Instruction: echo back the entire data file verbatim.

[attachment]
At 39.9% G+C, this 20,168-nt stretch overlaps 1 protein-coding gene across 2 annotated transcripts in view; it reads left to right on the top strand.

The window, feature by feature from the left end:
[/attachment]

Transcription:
At 39.9% G+C, this 20,168-nt stretch overlaps 1 protein-coding gene across 2 annotated transcripts in view; it reads left to right on the top strand.

The window, feature by feature from the left end: